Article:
Ray Bradbury on the practice of daily writing
These are quotes from Ray Bradbury’s Zen in the Art of Writing. A collection of inspiring essays about writing. Ray’s advocates for regular practice to get out of our own way, and let the inner child speak on the page.
But how did I begin? […] I wrote a thousand words a day. For ten years I wrote at least one short story a week, somehow guessing that a day would finally come when I truly got out of the way and let it happen.
What kind of schedule? Something like this. One-thousand or two-thousand words every day for the next twenty years. At the start, you might shoot for one short story a week, fifty-two stories a year, for five years. You will have to write and put away or burn a lot of material before you are comfortable in this medium. You might as well start now and get the necessary work done. For I believe that eventually quantity will make for quality.
This quote below puts this exercise in perspective. To write, even if the work is imperfect is part of the path to write. You can’t get to be a pro without all the practice. And while you practice you will inevitably suck at whatever you do, like all beginners do.
An athlete may run ten thousand miles in order to prepare for one hundred yards.
All during my early twenties I had the following schedule. On Monday morning I wrote the first draft of a new story. On Tuesday I did a second draft. On Wednesday a third. On Thursday a fourth. On Friday a fifth. And on Saturday at noon I mailed out the sixth and final draft to New York. Sunday? I thought about all the wild ideas scrambling for my attention, waiting under the attic lid, confident at last that, because of “The Lake,” I would soon let them out. If this all sounds mechanical, it wasn’t. My ideas drove me to it, you see. The more I did, the more I wanted to do. You grow ravenous. You run fevers. You know exhilarations. You can’t sleep at night, because your beast-creature ideas want out and turn you in your bed. It is a grand way to live.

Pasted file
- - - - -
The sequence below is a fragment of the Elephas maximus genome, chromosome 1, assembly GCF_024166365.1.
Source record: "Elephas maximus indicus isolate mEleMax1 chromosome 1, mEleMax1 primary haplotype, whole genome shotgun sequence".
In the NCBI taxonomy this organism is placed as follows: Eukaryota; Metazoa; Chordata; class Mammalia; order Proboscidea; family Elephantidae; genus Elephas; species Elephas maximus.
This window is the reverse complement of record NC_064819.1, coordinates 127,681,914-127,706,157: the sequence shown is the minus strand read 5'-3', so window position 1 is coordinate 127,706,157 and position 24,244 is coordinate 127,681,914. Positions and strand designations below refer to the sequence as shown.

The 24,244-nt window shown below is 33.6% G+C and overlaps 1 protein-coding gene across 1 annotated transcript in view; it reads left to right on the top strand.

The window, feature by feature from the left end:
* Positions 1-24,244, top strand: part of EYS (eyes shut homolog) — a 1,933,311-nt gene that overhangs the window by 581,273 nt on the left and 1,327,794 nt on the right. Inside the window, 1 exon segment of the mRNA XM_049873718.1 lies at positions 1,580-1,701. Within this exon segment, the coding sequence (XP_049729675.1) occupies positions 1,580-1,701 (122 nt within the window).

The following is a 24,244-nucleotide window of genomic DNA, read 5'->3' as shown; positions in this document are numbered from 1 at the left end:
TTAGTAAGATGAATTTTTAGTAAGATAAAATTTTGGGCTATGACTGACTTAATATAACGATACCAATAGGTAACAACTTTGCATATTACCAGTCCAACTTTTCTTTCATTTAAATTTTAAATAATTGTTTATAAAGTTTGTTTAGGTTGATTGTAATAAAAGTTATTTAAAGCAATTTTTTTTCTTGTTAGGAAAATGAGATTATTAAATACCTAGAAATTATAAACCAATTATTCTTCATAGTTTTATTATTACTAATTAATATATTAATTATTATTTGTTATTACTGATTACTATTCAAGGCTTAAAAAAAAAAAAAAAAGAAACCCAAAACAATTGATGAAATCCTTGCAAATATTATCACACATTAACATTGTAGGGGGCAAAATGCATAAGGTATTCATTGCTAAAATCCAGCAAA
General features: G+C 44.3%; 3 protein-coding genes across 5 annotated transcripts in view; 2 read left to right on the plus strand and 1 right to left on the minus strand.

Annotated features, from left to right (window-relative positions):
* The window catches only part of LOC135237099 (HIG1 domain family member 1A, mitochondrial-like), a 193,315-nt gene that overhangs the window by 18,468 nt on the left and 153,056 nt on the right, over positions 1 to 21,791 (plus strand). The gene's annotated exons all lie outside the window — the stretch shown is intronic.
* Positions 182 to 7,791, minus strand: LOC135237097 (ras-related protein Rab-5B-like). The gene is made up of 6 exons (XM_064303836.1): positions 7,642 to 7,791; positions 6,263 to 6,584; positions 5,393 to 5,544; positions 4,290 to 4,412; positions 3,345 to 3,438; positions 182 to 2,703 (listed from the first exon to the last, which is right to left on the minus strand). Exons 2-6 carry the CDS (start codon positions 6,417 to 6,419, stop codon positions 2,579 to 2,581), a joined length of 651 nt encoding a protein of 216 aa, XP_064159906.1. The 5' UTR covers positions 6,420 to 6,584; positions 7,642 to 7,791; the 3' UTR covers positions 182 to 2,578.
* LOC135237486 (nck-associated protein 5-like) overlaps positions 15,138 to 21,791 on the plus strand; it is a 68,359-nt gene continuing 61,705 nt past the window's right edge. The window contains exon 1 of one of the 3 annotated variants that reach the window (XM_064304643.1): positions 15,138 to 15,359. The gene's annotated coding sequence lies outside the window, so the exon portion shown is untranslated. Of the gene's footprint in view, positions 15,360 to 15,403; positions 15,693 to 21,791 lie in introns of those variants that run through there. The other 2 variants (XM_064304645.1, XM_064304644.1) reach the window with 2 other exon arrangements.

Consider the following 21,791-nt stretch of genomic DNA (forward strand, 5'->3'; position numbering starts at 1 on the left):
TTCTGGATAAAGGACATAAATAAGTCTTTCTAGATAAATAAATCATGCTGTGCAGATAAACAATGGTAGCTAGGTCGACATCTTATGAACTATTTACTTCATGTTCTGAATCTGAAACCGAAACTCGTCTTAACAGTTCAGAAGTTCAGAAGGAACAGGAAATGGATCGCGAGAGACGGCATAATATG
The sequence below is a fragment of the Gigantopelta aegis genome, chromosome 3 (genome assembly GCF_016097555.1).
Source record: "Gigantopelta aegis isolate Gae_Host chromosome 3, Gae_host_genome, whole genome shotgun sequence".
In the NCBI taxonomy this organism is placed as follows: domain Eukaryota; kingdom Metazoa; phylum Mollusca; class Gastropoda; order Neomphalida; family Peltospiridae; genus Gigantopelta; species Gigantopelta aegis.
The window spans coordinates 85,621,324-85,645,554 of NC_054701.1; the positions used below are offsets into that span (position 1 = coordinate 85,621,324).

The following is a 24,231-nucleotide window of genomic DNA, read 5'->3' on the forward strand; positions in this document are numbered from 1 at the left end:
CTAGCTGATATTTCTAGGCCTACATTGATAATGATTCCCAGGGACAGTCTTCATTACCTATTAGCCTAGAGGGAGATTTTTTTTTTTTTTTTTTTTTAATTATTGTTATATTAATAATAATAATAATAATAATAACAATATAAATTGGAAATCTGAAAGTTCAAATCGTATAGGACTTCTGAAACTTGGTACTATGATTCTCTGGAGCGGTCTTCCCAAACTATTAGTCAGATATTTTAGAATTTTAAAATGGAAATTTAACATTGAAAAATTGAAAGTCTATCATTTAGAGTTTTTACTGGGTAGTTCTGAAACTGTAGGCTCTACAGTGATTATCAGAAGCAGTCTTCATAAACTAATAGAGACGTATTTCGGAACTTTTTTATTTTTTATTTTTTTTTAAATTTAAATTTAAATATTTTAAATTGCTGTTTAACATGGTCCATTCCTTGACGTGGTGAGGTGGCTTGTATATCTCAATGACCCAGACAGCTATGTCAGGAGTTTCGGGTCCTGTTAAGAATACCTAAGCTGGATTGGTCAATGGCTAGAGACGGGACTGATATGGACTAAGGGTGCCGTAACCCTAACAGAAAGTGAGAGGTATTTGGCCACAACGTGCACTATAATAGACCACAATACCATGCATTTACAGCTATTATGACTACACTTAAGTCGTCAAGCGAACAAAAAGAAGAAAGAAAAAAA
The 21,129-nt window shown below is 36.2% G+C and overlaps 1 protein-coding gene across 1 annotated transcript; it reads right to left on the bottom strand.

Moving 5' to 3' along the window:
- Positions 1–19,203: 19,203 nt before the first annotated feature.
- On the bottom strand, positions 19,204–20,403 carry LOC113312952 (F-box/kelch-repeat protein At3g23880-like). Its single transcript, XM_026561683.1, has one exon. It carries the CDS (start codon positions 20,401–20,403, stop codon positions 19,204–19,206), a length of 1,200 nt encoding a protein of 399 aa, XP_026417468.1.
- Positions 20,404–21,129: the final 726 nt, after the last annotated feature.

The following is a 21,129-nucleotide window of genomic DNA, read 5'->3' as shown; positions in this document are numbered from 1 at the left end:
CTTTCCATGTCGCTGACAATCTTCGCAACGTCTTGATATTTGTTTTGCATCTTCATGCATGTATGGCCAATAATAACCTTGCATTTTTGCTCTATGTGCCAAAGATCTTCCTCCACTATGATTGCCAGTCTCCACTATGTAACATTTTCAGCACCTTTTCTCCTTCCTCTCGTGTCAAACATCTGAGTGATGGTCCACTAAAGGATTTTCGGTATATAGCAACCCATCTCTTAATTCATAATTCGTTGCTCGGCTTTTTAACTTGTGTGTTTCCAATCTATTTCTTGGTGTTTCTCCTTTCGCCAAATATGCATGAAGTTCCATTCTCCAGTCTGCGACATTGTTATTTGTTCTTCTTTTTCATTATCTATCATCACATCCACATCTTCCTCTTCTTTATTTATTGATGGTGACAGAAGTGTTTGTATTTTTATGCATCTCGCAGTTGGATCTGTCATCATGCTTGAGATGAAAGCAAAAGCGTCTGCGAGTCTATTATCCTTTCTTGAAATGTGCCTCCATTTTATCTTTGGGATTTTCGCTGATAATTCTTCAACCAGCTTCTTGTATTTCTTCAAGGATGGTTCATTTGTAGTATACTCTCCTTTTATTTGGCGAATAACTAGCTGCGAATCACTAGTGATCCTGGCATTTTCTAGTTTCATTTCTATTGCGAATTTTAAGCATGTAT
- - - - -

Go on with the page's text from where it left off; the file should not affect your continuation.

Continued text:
By work, by quantitative experience, man releases himself from obligation to anything but the task at hand.
And while feeding, How to Keep Your Muse is our final problem. The Muse must have shape. You will write a thousand words a day for ten or twenty years in order to try to give it shape, to learn enough about grammar and story construction so that these become part of the Subconscious, without restraining or distorting the Muse.
If you did not write every day, the poisons would accumulate and you would begin to die, or act crazy, or both. You must stay drunk on writing so reality cannot destroy you.
I many times set goals and then review when I completed them as well as when I “failed” to. And Ray here reminds us that working hard and falling short is not to fail. To abandon the struggle, only that is failure.
So we should not look down on work nor look down on the forty-five out of fifty-two stories written in our first year as failures. To fail is to give up. But you are in the midst of a moving process. Nothing fails then. All goes on. Work is done. If good, you learn from it. If bad, you learn even more. Work done and behind you is a lesson to be studied. There is no failure unless one stops. Not to work is to cease, tighten up, become nervous and therefore destructive of the creative process.
What we are trying to do is find a way to release the truth that lies in all of us.
All quotes from Ray Bradbury’s Zen in the Art of Writing.